the engine is running. Further, with no taper, the ring would
not need to expand and compress with every stroke: surely
Not having a clue myself, it was off to see
the Oracle at Delphi, or should I say, the Cestone at Gosnells
(aka Charlie Stone, model engineer and aeromodeller extraordinaire!).
Charlie has been battling with piston rings himself, as Norm
Kirton, like myself, tries to restore the glories of his (Wharfdale)
past, viz getting the ETA 29 back up to 120 MPH, as was done
so readily 50 years ago. Charlie has some nice machines, including
a filing machine, an item I had never heard of before, but
which I instantly desired!
His work included trade secrets, which I cannot
divulge here. However, he was able to describe to me the means
and principles of honing cylinder bores, in sufficient detail
to frighten me off from such a demanding task. In my fantasy
world, I had planned to machine up a hone on my nice new Taiwanese
lathe. Having spent half a day trying to get the swarf out
of the geared head oil bath, I really needed a project to
justify the frustration plus the $4200 expenditure. However,
I was further disillusioned by Ian Thompson, silver medallist
in Aussie team place F2C at the recent (2006) Spanish W/C,
when he asked me if I had lined up the spindle with the lathe
bed. You mean they sell them not in alignment?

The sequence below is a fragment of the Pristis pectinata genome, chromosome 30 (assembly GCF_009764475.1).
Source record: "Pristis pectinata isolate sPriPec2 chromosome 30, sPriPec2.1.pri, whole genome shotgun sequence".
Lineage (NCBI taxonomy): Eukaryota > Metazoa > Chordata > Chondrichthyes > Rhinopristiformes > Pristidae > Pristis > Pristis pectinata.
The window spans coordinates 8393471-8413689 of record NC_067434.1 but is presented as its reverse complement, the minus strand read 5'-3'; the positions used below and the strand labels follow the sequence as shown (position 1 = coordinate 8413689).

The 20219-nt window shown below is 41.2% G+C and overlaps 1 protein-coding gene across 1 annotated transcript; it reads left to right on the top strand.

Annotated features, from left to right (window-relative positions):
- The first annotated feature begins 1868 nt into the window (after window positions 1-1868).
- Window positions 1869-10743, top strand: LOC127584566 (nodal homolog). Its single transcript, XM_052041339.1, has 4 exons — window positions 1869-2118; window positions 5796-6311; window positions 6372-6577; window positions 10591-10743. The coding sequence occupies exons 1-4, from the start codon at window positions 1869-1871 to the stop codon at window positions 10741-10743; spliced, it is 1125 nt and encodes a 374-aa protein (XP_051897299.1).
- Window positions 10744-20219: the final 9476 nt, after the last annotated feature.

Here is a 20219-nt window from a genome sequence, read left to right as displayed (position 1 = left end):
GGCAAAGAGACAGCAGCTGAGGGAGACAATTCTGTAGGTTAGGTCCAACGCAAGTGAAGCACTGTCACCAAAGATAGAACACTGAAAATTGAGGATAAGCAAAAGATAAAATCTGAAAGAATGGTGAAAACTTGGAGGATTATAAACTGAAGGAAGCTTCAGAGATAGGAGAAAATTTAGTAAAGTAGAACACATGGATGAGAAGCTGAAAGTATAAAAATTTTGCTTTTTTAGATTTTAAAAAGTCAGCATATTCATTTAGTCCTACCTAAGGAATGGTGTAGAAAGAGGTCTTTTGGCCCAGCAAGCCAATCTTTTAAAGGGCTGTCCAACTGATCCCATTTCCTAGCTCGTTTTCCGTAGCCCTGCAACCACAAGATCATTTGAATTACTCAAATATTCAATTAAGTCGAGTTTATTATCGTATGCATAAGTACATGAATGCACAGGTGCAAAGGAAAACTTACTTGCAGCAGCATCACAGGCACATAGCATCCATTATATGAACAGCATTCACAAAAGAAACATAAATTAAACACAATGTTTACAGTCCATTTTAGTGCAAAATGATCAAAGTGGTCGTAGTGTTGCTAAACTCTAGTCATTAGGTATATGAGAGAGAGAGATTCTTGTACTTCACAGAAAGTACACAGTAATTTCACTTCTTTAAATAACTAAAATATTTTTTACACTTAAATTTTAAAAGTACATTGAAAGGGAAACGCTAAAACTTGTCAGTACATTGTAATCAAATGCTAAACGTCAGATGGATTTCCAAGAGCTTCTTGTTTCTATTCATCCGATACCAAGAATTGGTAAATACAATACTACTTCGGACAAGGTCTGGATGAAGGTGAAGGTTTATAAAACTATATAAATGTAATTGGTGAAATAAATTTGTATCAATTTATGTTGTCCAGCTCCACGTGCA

This was starting to get embarrassing, when
Charlie dropped the name of F2B/F2C guy Richard Morrow.. Very
kindly, he invited me around to his factory, wherein were
no less than 7 honing machines.
Whistling bravely, with my hands firmly placed
inside my pockets, I wandered in. There was this huge hydraulic
cylinder, being firmly and repetitively penetrated by what
looked like a large sex machine. Evidently this is called
“honing”, but I do know other words for it. Dick
wandered up to greet me, so I shook his left hand and we got
down to business. This was a man who knew honing. He even
had tiny little hones for making gudgeon pin holes, so it
was time to listen and keep my thoughts to myself.
Producing my miscreant Enya sleeve, I passed
it to Dick who proceeded to look it up and down, round and
about, in a manner I can only describe as disgusted. Eventually,
he went to his Delapina honing machine, installing the appropriate
Sunnen hone: with the hone turning at 300 RPM, and the cylinder
drenched in what looked like treacle but which I assumed to
be honing oil, he proceeded to improve on Mr. Saburo Enyas’